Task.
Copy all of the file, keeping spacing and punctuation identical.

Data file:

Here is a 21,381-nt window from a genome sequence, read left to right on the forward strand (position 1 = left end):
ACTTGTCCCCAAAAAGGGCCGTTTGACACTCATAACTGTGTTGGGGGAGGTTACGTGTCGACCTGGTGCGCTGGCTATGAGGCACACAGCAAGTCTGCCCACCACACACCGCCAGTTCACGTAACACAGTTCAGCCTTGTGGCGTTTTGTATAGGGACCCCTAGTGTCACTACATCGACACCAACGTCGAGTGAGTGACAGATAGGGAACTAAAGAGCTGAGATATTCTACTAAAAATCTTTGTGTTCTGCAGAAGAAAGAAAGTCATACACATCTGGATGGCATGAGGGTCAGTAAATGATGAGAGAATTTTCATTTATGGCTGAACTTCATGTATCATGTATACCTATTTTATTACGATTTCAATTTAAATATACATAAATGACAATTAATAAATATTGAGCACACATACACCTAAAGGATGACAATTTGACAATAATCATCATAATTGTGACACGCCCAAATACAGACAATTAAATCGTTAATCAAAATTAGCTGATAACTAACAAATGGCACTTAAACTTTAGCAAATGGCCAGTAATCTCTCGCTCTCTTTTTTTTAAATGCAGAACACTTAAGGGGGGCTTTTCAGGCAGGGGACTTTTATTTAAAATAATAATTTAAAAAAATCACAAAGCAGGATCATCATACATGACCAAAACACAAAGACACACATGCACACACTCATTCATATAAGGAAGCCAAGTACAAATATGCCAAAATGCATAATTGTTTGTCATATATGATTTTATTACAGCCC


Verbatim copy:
Here is a 21,381-nt window from a genome sequence, read left to right on the forward strand (position 1 = left end):
ACTTGTCCCCAAAAAGGGCCGTTTGACACTCATAACTGTGTTGGGGGAGGTTACGTGTCGACCTGGTGCGCTGGCTATGAGGCACACAGCAAGTCTGCCCACCACACACCGCCAGTTCACGTAACACAGTTCAGCCTTGTGGCGTTTTGTATAGGGACCCCTAGTGTCACTACATCGACACCAACGTCGAGTGAGTGACAGATAGGGAACTAAAGAGCTGAGATATTCTACTAAAAATCTTTGTGTTCTGCAGAAGAAAGAAAGTCATACACATCTGGATGGCATGAGGGTCAGTAAATGATGAGAGAATTTTCATTTATGGCTGAACTTCATGTATCATGTATACCTATTTTATTACGATTTCAATTTAAATATACATAAATGACAATTAATAAATATTGAGCACACATACACCTAAAGGATGACAATTTGACAATAATCATCATAATTGTGACACGCCCAAATACAGACAATTAAATCGTTAATCAAAATTAGCTGATAACTAACAAATGGCACTTAAACTTTAGCAAATGGCCAGTAATCTCTCGCTCTCTTTTTTTTAAATGCAGAACACTTAAGGGGGGCTTTTCAGGCAGGGGACTTTTATTTAAAATAATAATTTAAAAAAATCACAAAGCAGGATCATCATACATGACCAAAACACAAAGACACACATGCACACACTCATTCATATAAGGAAGCCAAGTACAAATATGCCAAAATGCATAATTGTTTGTCATATATGATTTTATTACAGCCC